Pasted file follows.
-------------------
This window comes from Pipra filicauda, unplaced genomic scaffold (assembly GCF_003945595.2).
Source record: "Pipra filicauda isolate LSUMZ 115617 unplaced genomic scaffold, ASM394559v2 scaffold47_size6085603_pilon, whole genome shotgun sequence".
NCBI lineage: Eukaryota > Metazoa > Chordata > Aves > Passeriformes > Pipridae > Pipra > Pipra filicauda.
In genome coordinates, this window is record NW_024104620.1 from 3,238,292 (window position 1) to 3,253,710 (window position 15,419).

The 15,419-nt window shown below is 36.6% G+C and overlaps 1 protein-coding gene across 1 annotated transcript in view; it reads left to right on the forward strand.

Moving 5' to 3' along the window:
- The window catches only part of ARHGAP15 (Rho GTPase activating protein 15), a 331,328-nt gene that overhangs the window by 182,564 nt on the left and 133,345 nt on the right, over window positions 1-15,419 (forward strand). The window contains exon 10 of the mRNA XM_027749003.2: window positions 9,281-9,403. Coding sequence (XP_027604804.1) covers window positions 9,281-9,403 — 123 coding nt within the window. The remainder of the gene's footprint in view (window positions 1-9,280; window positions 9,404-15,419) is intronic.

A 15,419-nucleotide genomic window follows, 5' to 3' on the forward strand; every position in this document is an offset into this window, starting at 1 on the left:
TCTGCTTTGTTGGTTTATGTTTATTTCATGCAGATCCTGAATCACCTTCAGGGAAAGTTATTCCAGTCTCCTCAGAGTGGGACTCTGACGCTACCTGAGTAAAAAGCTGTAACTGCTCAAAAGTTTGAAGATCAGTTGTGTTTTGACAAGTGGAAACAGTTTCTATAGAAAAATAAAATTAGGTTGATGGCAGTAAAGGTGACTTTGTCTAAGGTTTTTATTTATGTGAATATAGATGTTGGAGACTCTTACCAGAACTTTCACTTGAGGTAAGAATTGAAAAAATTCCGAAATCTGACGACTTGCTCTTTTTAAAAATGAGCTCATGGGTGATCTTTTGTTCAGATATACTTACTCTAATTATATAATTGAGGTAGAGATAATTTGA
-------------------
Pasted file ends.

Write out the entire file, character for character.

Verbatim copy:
This window comes from Pipra filicauda, unplaced genomic scaffold (assembly GCF_003945595.2).
Source record: "Pipra filicauda isolate LSUMZ 115617 unplaced genomic scaffold, ASM394559v2 scaffold47_size6085603_pilon, whole genome shotgun sequence".
NCBI lineage: Eukaryota > Metazoa > Chordata > Aves > Passeriformes > Pipridae > Pipra > Pipra filicauda.
In genome coordinates, this window is record NW_024104620.1 from 3,238,292 (window position 1) to 3,253,710 (window position 15,419).

The 15,419-nt window shown below is 36.6% G+C and overlaps 1 protein-coding gene across 1 annotated transcript in view; it reads left to right on the forward strand.

Moving 5' to 3' along the window:
- The window catches only part of ARHGAP15 (Rho GTPase activating protein 15), a 331,328-nt gene that overhangs the window by 182,564 nt on the left and 133,345 nt on the right, over window positions 1-15,419 (forward strand). The window contains exon 10 of the mRNA XM_027749003.2: window positions 9,281-9,403. Coding sequence (XP_027604804.1) covers window positions 9,281-9,403 — 123 coding nt within the window. The remainder of the gene's footprint in view (window positions 1-9,280; window positions 9,404-15,419) is intronic.

A 15,419-nucleotide genomic window follows, 5' to 3' on the forward strand; every position in this document is an offset into this window, starting at 1 on the left:
TCTGCTTTGTTGGTTTATGTTTATTTCATGCAGATCCTGAATCACCTTCAGGGAAAGTTATTCCAGTCTCCTCAGAGTGGGACTCTGACGCTACCTGAGTAAAAAGCTGTAACTGCTCAAAAGTTTGAAGATCAGTTGTGTTTTGACAAGTGGAAACAGTTTCTATAGAAAAATAAAATTAGGTTGATGGCAGTAAAGGTGACTTTGTCTAAGGTTTTTATTTATGTGAATATAGATGTTGGAGACTCTTACCAGAACTTTCACTTGAGGTAAGAATTGAAAAAATTCCGAAATCTGACGACTTGCTCTTTTTAAAAATGAGCTCATGGGTGATCTTTTGTTCAGATATACTTACTCTAATTATATAATTGAGGTAGAGATAATTTGA